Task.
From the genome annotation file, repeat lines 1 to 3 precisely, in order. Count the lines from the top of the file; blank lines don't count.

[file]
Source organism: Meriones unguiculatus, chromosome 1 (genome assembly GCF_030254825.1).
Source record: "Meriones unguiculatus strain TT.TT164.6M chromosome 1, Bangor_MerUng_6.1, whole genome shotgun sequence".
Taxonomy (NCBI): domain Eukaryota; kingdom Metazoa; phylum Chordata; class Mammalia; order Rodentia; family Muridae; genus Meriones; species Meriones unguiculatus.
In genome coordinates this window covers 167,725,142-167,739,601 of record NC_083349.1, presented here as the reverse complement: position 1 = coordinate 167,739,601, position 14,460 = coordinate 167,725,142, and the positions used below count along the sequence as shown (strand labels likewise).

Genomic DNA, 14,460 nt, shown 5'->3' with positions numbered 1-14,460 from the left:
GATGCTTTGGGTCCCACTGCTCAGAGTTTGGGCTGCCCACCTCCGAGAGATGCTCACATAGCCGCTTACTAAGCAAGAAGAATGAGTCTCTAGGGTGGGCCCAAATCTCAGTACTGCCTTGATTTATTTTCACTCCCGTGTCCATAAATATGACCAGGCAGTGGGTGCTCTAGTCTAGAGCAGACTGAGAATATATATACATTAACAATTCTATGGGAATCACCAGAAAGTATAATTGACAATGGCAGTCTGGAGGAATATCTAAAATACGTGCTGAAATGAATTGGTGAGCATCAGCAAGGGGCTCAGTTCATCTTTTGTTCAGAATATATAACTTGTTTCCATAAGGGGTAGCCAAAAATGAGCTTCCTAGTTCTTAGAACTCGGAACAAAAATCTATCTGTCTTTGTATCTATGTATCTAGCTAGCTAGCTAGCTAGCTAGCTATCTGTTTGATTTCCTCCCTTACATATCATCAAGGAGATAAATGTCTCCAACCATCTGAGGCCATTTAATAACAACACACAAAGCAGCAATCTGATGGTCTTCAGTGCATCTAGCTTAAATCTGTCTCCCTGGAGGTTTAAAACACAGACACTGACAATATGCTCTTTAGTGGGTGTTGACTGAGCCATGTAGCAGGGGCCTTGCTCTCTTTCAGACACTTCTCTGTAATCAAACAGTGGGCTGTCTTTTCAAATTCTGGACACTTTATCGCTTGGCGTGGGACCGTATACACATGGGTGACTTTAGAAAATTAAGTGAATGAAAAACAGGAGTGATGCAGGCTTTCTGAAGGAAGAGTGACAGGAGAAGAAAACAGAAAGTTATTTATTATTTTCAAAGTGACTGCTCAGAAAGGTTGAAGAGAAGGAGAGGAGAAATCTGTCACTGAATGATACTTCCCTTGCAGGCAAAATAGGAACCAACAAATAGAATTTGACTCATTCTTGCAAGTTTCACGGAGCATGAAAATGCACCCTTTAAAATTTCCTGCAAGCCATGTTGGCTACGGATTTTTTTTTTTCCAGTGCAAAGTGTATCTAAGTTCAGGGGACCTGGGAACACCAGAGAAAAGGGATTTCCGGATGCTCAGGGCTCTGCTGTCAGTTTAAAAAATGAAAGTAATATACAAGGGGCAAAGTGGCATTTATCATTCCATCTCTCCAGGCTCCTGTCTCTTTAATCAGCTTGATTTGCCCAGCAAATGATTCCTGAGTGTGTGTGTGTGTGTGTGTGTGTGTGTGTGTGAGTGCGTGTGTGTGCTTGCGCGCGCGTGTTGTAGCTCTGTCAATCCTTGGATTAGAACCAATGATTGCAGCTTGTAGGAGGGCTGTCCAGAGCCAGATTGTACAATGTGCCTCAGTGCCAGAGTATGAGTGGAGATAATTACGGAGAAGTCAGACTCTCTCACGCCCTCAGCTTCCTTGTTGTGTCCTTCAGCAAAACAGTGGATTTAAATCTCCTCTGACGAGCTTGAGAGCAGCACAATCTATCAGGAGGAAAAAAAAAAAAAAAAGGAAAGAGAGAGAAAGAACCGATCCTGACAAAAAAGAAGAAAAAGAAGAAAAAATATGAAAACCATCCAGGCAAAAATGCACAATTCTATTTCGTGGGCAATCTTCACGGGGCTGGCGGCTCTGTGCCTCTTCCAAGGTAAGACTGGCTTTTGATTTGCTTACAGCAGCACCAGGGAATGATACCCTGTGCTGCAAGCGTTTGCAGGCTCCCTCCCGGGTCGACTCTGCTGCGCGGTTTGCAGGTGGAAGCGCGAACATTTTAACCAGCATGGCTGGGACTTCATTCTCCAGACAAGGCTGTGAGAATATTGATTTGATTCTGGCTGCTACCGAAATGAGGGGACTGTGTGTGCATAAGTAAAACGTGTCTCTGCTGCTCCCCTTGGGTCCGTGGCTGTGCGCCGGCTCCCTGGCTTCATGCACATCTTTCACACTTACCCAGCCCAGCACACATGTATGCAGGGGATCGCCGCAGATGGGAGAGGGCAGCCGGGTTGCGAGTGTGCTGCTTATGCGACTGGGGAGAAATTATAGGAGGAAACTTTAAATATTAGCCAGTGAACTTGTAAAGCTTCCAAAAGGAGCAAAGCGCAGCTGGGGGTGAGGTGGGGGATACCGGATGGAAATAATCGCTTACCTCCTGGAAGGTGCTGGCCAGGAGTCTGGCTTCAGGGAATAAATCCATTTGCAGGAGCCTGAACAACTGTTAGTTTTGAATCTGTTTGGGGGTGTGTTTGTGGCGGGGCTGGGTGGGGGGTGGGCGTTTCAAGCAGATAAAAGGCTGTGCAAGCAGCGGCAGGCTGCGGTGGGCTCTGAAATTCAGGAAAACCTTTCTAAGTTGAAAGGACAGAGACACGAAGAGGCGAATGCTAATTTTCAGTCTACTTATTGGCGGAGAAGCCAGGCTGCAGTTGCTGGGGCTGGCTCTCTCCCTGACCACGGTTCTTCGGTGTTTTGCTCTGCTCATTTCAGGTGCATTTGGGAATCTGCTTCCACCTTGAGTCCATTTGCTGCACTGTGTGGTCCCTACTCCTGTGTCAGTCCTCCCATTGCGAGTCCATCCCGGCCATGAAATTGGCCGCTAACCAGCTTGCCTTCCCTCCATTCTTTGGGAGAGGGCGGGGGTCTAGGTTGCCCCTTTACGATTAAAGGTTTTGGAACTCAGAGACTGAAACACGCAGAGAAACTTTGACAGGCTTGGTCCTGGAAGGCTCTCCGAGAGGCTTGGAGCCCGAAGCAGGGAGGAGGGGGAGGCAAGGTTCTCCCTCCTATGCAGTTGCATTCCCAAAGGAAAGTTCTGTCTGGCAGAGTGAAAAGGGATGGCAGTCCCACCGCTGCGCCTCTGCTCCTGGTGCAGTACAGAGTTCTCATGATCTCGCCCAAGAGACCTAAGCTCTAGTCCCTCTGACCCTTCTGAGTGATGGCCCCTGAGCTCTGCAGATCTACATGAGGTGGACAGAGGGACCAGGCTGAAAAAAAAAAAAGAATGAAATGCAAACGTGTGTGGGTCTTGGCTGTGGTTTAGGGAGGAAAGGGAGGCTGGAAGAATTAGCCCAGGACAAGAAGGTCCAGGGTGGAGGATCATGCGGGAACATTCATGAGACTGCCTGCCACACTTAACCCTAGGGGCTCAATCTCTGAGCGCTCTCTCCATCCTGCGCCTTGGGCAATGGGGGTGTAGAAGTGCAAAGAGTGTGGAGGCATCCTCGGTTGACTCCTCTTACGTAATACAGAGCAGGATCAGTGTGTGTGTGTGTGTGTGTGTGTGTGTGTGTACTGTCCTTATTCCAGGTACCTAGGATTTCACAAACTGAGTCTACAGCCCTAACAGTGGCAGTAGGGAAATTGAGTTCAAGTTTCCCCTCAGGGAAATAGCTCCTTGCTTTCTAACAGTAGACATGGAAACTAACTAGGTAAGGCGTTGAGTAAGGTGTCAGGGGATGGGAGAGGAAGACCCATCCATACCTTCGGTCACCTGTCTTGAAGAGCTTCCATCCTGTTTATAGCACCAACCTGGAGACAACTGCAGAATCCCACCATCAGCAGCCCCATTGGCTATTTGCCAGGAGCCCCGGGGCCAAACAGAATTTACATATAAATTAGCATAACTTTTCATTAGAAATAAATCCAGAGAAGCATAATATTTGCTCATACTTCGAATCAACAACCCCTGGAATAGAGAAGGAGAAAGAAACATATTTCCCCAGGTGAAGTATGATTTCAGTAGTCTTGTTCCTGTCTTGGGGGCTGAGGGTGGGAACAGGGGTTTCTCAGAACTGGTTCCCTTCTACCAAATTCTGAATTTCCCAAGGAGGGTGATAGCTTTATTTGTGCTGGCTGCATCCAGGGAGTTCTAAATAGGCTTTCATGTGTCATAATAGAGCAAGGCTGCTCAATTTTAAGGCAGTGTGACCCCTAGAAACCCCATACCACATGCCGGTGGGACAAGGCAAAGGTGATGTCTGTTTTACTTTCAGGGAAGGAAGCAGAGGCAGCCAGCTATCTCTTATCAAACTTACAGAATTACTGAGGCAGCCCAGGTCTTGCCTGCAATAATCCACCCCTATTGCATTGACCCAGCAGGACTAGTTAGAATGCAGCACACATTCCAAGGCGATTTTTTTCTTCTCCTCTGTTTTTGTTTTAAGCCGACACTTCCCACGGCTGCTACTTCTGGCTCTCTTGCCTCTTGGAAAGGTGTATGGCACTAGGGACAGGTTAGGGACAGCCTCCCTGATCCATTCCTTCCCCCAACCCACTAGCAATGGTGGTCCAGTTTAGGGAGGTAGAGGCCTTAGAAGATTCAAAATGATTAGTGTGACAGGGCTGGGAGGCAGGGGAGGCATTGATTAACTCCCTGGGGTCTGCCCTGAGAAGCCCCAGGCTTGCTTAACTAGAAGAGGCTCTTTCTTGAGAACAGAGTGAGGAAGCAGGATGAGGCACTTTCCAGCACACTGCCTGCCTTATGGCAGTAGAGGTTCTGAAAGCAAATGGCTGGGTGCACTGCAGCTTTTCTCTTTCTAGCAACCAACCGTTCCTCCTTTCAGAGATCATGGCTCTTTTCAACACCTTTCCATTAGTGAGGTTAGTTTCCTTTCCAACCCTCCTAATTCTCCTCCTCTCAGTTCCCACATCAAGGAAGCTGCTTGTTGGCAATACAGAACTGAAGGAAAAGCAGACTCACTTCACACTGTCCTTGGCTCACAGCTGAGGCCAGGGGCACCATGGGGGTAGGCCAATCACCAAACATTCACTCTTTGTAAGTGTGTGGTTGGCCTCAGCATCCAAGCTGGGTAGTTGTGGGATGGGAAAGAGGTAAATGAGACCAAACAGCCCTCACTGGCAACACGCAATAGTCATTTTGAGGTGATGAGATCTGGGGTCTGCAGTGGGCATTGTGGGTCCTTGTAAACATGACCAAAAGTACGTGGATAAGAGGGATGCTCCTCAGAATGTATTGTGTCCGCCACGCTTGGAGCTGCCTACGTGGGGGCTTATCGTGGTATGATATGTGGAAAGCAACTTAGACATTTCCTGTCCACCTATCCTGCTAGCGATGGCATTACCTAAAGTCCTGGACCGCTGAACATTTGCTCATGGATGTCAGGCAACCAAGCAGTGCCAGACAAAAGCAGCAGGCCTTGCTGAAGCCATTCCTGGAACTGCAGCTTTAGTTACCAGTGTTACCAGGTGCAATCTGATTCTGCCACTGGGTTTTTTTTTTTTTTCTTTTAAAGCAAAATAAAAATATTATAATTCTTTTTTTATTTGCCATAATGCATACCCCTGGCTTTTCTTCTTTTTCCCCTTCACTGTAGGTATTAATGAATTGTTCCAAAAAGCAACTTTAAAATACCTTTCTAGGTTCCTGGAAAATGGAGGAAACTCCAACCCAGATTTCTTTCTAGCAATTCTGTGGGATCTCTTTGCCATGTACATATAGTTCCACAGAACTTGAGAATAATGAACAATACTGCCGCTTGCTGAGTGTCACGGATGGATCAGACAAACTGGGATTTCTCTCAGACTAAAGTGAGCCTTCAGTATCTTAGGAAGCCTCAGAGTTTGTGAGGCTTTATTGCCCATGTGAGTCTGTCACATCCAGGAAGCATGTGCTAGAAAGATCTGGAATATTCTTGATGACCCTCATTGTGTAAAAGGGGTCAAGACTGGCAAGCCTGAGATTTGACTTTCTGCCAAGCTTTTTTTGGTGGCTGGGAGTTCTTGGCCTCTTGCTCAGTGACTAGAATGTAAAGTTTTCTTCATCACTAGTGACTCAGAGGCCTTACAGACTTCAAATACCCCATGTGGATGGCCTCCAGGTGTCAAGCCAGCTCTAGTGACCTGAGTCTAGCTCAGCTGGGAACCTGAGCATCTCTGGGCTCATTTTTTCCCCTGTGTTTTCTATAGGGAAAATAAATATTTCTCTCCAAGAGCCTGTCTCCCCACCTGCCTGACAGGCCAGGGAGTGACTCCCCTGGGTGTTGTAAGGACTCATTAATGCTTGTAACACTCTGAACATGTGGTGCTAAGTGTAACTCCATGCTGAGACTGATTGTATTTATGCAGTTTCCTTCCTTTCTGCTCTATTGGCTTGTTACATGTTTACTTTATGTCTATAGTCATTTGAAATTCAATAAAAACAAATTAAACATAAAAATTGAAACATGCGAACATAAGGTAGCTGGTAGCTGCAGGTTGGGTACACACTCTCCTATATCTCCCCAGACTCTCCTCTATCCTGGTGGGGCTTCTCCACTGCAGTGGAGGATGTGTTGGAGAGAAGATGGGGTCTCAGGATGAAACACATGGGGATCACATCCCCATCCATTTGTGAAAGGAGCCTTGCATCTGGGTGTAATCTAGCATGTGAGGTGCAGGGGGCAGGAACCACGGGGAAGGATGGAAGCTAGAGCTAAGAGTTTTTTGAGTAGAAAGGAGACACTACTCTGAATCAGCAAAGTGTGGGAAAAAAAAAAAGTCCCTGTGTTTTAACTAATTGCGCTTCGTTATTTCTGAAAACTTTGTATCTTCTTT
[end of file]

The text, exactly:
Source organism: Meriones unguiculatus, chromosome 1 (genome assembly GCF_030254825.1).
Source record: "Meriones unguiculatus strain TT.TT164.6M chromosome 1, Bangor_MerUng_6.1, whole genome shotgun sequence".
Taxonomy (NCBI): domain Eukaryota; kingdom Metazoa; phylum Chordata; class Mammalia; order Rodentia; family Muridae; genus Meriones; species Meriones unguiculatus.